Metal Allergies: A Guide to Different Types of Metals

Do you have any allergic reaction to your jewelry?


There are people who are allergic to copper and some to nickel. A few others can be allergic to non-pure metal. With metal allergies, it can often manifest as itchy skin, blisters or rashes. As for less pure metals, you would find a dark gray or green color stain on your skin.  Those who have metal allergies can alleviate their symptoms by using pure metals instead of alloy.


Now, having a full understanding on the type of metals contained in the jewelry is essential to minimize allergic reaction. So, if you haven’t had any allergy before, here is our little guide.

Symptoms of metal allergies:


  • Redness, swelling, tenderness, itching, and warmth to the exposed area


  • Blisters and dry patches of skin that resembles a burn appears where the metal has come into contact with your skin.


Plated Metals. Some jewelries are plated with silver or gold over metals like copper and brass to make them more affordable. With this, go for what’s pure as silver plated jewelry can  trigger an allergic reaction. Make sure to check the stamp on the jewelry and look for sterling 925 (92.5% pure). Avoid 14k gold or higher as it can trigger an allergic reaction.


Gold. There are many who think that all gold jewelry is safe when trying to avoid jewelry allergies. Yet there are some types of gold jewelry that contains other metals that may cause a reaction. For white gold, it usually has nickel or other common white metals to achieve its whitest hue. As for yellow gold, it has silver or copper in varying amounts. To minimize possible allergies, choose 14k gold or higher as it can lessen any reaction.


Brass (Copper & Zinc Alloy). Often used as a base metal that has been coated with either sterling silver or gold, brass does have an alloy of copper and zinc. So, if you’re allergic to brass, you are likely allergic to copper. When wearing a necklace or earrings, observe if your skin turns green. If it does, your jewelry more likely has brass in its metal composition.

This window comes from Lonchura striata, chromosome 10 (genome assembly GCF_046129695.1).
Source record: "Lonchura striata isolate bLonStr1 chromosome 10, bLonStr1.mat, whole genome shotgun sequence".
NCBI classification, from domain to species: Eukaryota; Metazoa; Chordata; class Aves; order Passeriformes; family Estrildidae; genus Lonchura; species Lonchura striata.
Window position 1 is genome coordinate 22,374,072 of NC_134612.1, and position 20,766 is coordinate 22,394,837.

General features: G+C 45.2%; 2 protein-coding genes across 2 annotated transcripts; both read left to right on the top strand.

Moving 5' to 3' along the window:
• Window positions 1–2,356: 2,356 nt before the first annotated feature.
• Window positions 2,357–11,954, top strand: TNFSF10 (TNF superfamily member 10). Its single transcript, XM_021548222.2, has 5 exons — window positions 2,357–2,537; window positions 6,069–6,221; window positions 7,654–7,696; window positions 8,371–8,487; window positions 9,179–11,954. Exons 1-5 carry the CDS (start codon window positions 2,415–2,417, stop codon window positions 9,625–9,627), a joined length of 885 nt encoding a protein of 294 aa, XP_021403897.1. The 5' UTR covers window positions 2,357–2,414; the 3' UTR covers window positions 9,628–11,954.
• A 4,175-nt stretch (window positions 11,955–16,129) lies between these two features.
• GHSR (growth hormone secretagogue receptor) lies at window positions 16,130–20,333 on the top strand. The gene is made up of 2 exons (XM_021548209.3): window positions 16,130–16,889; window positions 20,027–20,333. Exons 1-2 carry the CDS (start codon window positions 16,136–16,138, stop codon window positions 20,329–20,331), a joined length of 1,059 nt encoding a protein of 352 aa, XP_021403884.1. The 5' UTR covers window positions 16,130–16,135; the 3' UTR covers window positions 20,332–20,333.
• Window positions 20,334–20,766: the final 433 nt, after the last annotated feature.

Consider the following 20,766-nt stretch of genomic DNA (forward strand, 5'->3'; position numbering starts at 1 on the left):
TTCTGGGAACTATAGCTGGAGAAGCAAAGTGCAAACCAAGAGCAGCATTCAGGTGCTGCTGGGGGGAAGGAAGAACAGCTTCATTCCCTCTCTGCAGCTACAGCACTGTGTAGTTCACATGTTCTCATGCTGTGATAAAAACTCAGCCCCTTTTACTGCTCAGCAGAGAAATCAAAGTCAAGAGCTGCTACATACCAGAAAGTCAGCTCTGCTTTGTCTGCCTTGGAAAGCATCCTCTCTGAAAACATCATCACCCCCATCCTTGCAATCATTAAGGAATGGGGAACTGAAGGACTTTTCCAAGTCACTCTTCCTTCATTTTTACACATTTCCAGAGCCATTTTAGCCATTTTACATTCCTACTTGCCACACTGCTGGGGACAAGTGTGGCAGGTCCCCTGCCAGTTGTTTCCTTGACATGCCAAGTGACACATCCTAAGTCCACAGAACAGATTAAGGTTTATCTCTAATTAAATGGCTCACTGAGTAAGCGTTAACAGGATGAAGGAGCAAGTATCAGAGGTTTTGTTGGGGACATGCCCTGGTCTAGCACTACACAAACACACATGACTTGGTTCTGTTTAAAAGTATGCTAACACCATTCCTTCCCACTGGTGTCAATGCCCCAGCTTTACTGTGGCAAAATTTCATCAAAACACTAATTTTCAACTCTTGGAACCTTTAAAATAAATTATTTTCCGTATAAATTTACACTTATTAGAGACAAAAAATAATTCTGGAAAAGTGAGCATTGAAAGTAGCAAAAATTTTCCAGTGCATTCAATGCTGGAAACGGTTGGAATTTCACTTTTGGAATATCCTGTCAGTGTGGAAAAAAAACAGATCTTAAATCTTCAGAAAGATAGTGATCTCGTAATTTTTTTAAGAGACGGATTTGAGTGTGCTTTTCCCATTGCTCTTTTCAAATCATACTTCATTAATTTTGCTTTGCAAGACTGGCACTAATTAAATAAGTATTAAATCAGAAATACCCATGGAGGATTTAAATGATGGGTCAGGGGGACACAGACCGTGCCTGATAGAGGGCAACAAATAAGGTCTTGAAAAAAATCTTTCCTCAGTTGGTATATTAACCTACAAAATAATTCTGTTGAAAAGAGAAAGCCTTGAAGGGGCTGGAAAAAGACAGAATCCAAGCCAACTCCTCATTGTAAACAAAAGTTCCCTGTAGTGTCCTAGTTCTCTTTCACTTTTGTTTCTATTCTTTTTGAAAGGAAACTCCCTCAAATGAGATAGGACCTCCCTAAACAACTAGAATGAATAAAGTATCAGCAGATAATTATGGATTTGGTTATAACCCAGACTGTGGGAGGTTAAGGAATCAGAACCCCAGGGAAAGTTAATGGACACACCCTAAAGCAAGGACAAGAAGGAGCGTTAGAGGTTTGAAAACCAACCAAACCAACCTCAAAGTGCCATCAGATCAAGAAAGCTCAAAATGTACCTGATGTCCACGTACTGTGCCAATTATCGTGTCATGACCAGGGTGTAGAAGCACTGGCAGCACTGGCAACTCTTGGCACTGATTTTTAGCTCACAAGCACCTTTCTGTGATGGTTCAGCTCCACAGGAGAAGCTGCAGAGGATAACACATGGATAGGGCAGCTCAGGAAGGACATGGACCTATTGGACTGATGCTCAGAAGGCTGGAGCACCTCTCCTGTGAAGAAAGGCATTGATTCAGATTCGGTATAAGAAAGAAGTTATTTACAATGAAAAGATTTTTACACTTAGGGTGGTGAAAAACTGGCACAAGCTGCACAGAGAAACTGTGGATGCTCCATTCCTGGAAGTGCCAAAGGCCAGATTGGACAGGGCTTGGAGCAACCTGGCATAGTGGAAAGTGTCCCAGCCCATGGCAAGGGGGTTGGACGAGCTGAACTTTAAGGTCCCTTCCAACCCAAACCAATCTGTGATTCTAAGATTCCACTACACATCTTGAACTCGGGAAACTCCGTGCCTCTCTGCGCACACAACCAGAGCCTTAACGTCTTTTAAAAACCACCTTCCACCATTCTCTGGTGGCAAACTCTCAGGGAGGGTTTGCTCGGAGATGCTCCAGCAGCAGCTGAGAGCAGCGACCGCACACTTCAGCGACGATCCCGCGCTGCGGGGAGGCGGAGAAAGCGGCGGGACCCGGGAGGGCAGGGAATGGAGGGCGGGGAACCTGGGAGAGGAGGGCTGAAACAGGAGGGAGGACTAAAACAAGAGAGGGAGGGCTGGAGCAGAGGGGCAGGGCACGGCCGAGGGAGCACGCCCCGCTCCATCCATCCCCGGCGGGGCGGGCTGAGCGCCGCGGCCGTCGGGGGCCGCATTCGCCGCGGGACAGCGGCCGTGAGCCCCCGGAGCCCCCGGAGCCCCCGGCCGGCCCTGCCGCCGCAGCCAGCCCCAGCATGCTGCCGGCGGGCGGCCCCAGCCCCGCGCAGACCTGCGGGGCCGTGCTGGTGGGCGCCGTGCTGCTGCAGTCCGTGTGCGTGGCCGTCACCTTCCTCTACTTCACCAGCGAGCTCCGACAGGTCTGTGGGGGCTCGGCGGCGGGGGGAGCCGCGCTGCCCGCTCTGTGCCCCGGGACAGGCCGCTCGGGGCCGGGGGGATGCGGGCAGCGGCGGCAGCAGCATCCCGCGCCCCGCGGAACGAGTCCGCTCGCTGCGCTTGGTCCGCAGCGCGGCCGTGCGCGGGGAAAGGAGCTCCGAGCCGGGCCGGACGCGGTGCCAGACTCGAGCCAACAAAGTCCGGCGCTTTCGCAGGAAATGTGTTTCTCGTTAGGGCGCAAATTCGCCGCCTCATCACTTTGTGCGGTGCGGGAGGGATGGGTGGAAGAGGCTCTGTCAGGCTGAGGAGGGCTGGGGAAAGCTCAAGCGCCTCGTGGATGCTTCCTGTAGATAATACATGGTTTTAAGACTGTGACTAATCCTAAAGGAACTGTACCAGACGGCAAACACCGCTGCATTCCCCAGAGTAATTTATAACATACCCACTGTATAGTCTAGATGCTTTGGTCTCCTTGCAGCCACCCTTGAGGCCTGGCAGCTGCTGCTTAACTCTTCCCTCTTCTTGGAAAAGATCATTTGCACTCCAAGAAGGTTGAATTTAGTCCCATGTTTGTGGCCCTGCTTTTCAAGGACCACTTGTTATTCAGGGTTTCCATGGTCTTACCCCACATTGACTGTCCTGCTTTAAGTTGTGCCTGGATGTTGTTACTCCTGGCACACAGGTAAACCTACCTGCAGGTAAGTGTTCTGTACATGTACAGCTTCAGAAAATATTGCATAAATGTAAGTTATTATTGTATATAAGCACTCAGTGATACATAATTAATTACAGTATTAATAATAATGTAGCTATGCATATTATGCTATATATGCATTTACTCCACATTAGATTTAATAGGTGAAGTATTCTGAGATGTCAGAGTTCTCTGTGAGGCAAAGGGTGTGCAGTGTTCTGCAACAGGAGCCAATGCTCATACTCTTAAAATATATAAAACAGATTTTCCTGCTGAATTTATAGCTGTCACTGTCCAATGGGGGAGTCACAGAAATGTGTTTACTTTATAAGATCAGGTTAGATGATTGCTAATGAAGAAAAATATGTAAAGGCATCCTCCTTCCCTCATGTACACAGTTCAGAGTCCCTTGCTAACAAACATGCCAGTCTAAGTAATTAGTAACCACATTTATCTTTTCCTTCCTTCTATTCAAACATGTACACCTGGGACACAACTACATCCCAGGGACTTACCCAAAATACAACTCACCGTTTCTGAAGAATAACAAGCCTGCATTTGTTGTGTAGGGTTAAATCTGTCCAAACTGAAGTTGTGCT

Nickel & Stainless Steel. Considered as the number one allergen among different metals, the reaction appears as an itchy, red rash with watery blisters where the jewelry comes in contact with your skin. More often than not, stainless steel can trigger a nickel allergy as it has amounts of nickel and iron. It is best to avoid stainless steel if you have hypersensitive skin.


Looking for the perfect piece of jewelry is fun but needing to factor in a jewelry allergy makes it a bit challenging. The guide above will help you with the type of metal that disagrees with your skin.  Now if you’re a jewelry maker, it’s important to include the type of metal being used in the jewelry.  If you’re a jewelry enthusiast and you’re making new purchases, make it a point to check the materials of the jewelry or better yet, use metal-testing kits. Also, make sure to keep your jewelry clean to minimize the risk of infections when allergic reactions occur.

6 thoughts on “Metal Allergies: A Guide to Different Types of Metals

    • Hello Tim. Not very familiar with zinc plating on iron and whether this also causes allergies. I will have to research more on this subject and will share anything I learn about this. Thank you for your comment.

  1. You contradict yourself:

    Avoid 14k gold or higher as it can trigger an allergic reaction.

    To minimize possible allergies, choose 14k gold or higher as it can lessen any reaction.

    This raises doubt on everything you say! Is this a typo, or is there a twist to the story that makes them both true in their own context? Whatever! They can’t both be true.

    • Hello Ray. Thank you for pointing that out. It does look like the statements are contradicting with each other. What we are trying to say is that if one has a known allergy to metals, we suggest to use sterling 925 and avoid 14k gold plated metals or any other plated metals for that matter. But of course this is more expensive. If you are not sure about your metal allergies, to minimize the possibility of allergic reaction, your next option is 14K gold plated metal. I hope this clarifies the statements in this blog. Thank you.

  2. Stirling silver gives me a reaction similar to what you described in the nickel and stainless steel section, I want a 14k gold chain should I consider buying it or would it give me a reaction too?

    • Metal reaction to the skin depends on the individual. I suggest you try a pair of inexpensive old filled earrings or the most inexpensive gold filled chain you can find and see how your skin will react. Trying it on is the only way you will find out if you have not do so before. Pay careful attention to your skin while making this test. Any redness or rashes maybe a sign that you are allergic to the metal.

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